The calm before the censorship storm?....BBC news brings a 'lively' debate on 'torture porn' (the new name for horror movies featuring "sadistic torture, mutilation and murder - often with women as the victims - are central to the plot".) Which is nice.
"The last three weeks alone has seen Vacancy, Captivity and Hostel: Part II playing in cinemas across the UK" an obviously terrified Tim writes.
"Hostel: Part II is the follow-up to Eli Roth's box office hit from early 2006 in which a group of male backpackers fall prey to a torture ring in Slovakia" (obviously this can't be one of the culprits as the main victims are men but there you go) "And a poster campaign for Captivity (one that was mistakenly used and actually pulled by the distributors, but that doesn't make good copy) was pulled earlier this year in the US after complaints about the graphic images featuring the film's lead Elisha Cuthbert" (the new one featuring her being buried alive with her breasts pushed towards the viewer is ok tho').
In an attempt to bring an experts opinion to the proceedings Master's quotes Mark Kermode's review of Captivity from Radio Five Live:
"It's a grotty, nasty, sleazy, infantile piece of dung" said the bequiffed skiffler. Lets be honest tho' if you're a 'proper' serious fan of the horror genre you just know that something like Captivity is going to be utter rot and the only folk that'll enjoy it are the ones like the really awful woman in pink that appeared on the Dawn of The Dead remake ads going "It's sooo much better than the original!" when you knew for a fact that she wouldn't know the Romero version if it came up behind her and took a chunk out of her ample arse.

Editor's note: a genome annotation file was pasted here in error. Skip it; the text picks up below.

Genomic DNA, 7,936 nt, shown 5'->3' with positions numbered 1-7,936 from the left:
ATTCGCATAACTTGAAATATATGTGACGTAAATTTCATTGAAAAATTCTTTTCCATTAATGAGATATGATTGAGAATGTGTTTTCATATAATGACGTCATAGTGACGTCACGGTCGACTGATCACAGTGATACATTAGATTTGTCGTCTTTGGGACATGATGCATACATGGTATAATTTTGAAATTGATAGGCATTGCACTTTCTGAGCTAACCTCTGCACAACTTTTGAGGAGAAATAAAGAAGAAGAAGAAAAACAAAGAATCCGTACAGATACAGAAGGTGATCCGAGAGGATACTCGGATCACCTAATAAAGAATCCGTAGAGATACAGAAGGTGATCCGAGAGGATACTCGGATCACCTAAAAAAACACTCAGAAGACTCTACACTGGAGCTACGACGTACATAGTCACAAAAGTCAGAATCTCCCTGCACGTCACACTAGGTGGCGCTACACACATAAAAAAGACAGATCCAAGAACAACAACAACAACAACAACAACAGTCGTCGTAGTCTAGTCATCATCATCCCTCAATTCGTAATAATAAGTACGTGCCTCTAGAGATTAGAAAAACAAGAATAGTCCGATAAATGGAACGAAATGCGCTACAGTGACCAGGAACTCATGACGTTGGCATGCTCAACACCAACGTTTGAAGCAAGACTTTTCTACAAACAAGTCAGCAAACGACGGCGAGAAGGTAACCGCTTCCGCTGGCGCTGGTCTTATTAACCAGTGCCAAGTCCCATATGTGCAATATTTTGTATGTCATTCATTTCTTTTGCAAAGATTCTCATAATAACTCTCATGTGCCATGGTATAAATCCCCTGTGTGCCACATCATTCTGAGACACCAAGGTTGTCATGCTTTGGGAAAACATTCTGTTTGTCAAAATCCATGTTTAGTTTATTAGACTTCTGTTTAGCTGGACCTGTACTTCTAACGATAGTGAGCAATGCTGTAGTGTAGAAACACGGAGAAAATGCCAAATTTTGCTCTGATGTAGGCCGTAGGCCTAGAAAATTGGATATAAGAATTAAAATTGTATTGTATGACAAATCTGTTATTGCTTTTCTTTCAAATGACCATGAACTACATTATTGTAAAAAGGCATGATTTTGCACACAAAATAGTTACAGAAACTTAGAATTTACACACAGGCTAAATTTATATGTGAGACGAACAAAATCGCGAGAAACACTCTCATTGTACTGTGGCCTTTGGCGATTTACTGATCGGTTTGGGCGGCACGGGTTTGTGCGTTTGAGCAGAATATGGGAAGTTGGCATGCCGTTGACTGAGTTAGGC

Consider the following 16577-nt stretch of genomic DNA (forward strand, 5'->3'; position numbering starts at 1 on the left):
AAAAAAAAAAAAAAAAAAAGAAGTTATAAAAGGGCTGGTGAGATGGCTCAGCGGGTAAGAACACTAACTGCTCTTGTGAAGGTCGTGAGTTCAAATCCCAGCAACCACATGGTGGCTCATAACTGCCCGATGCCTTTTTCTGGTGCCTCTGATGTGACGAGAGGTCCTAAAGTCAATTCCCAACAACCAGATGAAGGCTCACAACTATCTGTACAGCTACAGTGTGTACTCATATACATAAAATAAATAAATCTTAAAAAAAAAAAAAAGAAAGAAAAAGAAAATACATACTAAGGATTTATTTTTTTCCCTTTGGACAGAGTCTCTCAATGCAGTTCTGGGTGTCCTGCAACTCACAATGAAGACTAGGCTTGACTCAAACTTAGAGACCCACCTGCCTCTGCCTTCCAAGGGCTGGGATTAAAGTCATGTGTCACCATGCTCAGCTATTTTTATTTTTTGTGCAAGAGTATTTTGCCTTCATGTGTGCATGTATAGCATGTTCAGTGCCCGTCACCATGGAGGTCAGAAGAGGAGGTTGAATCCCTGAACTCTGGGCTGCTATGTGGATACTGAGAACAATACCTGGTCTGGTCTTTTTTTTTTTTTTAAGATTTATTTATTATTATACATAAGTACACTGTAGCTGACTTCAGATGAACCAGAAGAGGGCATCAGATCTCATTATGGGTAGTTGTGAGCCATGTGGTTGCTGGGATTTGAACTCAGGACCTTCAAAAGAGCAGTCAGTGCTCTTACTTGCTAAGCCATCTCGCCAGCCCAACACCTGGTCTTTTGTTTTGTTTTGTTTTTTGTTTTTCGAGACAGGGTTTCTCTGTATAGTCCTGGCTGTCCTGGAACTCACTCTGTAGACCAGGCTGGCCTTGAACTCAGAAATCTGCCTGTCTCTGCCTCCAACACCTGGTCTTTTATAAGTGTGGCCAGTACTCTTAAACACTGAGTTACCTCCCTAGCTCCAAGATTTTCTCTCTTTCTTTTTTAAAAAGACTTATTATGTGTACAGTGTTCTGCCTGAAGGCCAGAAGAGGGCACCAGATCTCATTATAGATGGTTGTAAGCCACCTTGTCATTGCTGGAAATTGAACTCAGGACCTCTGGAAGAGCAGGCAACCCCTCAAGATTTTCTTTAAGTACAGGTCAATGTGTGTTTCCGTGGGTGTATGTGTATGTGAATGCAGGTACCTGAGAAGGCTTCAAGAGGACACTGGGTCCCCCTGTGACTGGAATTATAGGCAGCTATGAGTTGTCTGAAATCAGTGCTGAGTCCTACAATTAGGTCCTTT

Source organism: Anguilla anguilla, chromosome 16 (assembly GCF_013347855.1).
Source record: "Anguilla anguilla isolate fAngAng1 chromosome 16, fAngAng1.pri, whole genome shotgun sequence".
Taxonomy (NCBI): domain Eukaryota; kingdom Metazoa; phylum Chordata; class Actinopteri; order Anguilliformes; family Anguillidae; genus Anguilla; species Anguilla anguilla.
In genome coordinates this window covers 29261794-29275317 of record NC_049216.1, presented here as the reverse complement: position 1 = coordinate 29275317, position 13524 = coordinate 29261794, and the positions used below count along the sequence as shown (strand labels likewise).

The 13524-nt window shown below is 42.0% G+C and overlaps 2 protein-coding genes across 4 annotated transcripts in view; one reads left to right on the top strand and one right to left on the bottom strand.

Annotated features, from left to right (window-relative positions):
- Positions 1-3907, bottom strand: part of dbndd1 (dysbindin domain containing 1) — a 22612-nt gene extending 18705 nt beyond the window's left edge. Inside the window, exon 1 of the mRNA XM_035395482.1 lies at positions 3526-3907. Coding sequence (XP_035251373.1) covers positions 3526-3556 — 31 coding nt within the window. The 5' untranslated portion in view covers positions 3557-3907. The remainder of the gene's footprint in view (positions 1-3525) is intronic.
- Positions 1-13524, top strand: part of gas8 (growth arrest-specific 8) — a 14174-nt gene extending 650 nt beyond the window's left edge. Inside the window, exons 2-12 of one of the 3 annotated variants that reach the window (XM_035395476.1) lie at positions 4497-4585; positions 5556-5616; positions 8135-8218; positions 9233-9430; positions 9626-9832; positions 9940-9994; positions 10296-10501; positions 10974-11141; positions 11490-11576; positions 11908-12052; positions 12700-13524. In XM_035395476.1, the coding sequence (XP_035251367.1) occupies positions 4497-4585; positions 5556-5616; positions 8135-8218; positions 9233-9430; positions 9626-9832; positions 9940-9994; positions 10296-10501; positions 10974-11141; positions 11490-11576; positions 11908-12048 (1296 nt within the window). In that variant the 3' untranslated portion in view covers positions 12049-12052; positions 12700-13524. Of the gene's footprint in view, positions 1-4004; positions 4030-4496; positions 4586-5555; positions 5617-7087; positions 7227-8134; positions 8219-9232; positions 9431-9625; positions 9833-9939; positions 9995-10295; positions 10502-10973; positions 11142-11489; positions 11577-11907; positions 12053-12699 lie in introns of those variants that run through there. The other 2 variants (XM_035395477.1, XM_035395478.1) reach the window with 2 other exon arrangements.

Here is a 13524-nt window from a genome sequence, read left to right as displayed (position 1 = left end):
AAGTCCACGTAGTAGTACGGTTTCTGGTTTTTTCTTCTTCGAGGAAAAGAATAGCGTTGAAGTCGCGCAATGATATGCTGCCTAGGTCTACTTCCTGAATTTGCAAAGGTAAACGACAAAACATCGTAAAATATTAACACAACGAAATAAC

"Last year, another torture-flavoured film, Saw III, grabbed headlines after reports of punters fainting in the cinema".
But if you're gonna pay good money to see factory produced lowest common denominator bollocks like a Saw movie then fainting in the cinema is the least of your worries.
"A clever marketing ploy perhaps, or are these films really pushing the boundaries of violence and on-screen bloodshed?" pushing the boundaries of dumbing down films perhaps....
Masters then goes on to review the movies (worth reading for a laugh at least) before 'bumping into' top horror bod and Argentofile Alan (our mate John has shagged him) Jones (I never just happen to bump into him in the street after seeing a movie....why?)
"There is nothing new in this," he says. "People have been on stone slabs being tortured by people since Frankenstein."
"But is there a difference when the horror has no fantasy element?" Asks a somewhat confused Tim because obviously 'horror without a fantasy element' is something like Schindler's List or The Killing Fields but seeing as they're 'proper' films they don't count.
"That's the problem - most people can write off the Hammer movies because they can be explained away as fairytales" answers Jones. "But with Hostel it's dealing with what people don't really want to address. And that is that the guy who's standing next to you in the supermarket queue could be a serial killer. Not just somebody who is obviously evil." He adds before running home to check for The Third Mother updates: "People like Eli Roth remember the first time they went to see a horror film and how much it shocked them, and they want to replicate that for today's audiences."
I can see this running and running......at least till the 'moral majority' find another scapegoat for societies ills. Surprisingly tho' John Beyer, head of Mediawatch and self appointed moral guardian of Britain has been conspicuous by his absence during this debate. He's no doubt too busy with his good Christian pursuits like outing gay police officers and sending threatening letters to BBC employees after the Jerry Springer Opera contraversy. Probably.